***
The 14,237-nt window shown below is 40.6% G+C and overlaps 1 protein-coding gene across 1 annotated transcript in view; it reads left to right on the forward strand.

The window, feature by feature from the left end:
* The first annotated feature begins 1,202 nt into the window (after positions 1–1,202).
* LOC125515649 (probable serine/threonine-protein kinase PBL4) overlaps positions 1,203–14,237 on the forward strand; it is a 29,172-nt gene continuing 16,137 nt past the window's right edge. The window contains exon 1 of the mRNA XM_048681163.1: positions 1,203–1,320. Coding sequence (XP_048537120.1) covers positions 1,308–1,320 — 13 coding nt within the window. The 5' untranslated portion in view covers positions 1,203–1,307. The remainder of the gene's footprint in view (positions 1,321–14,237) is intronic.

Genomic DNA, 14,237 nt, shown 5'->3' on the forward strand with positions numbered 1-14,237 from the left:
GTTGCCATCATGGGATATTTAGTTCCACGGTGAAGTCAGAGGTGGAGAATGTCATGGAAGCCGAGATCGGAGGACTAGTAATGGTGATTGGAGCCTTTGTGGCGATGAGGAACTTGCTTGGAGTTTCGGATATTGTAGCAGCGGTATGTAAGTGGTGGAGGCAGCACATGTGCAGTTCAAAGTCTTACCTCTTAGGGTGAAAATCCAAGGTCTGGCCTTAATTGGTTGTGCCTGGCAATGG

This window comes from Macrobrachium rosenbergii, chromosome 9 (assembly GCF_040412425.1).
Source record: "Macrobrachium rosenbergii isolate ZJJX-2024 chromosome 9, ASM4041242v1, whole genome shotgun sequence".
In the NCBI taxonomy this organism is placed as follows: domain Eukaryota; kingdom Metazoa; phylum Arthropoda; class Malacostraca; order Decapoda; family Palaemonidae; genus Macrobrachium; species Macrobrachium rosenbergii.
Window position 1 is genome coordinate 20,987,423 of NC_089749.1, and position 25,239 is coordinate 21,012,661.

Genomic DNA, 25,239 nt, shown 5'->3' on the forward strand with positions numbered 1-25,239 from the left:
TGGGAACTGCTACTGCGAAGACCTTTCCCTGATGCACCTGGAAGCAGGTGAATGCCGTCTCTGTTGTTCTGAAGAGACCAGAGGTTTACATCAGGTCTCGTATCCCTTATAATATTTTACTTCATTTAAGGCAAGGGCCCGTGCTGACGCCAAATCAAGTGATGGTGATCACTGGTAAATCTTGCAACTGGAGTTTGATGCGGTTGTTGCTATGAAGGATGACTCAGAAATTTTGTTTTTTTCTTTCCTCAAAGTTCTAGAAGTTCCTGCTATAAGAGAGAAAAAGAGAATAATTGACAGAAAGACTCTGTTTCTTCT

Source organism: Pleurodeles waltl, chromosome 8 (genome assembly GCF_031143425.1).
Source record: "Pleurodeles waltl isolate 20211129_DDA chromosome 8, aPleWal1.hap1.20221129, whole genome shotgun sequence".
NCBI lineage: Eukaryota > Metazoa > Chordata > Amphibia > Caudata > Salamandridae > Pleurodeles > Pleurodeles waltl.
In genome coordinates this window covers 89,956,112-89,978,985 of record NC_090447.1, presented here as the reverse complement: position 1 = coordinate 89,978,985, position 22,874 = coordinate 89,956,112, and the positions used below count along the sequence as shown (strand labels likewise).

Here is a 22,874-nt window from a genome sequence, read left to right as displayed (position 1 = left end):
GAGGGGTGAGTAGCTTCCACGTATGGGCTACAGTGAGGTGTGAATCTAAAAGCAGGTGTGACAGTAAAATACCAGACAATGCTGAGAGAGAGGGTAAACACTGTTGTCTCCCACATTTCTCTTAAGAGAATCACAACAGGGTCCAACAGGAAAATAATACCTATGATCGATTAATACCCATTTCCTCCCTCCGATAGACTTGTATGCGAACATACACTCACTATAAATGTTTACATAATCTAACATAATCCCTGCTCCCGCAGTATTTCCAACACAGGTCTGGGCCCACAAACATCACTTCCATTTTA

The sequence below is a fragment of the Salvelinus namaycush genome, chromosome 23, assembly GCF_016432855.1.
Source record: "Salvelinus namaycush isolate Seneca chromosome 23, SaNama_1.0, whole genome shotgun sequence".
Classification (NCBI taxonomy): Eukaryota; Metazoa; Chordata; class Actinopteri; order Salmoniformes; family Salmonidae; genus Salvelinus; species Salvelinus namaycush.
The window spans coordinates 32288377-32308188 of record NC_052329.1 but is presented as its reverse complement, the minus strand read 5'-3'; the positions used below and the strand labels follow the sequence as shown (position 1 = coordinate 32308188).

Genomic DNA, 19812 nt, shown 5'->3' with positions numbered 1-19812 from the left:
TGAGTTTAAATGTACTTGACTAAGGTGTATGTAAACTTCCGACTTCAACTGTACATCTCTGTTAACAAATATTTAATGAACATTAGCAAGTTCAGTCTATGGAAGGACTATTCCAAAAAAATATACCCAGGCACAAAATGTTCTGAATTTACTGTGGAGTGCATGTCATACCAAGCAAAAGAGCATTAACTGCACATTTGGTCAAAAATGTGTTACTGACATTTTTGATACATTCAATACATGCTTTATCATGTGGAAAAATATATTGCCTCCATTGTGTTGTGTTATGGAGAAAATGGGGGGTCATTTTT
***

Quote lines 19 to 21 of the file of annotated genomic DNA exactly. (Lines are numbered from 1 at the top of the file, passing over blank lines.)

The sequence below is a fragment of the Salvelinus namaycush genome, chromosome 23, assembly GCF_016432855.1.
Source record: "Salvelinus namaycush isolate Seneca chromosome 23, SaNama_1.0, whole genome shotgun sequence".
Classification (NCBI taxonomy): Eukaryota; Metazoa; Chordata; class Actinopteri; order Salmoniformes; family Salmonidae; genus Salvelinus; species Salvelinus namaycush.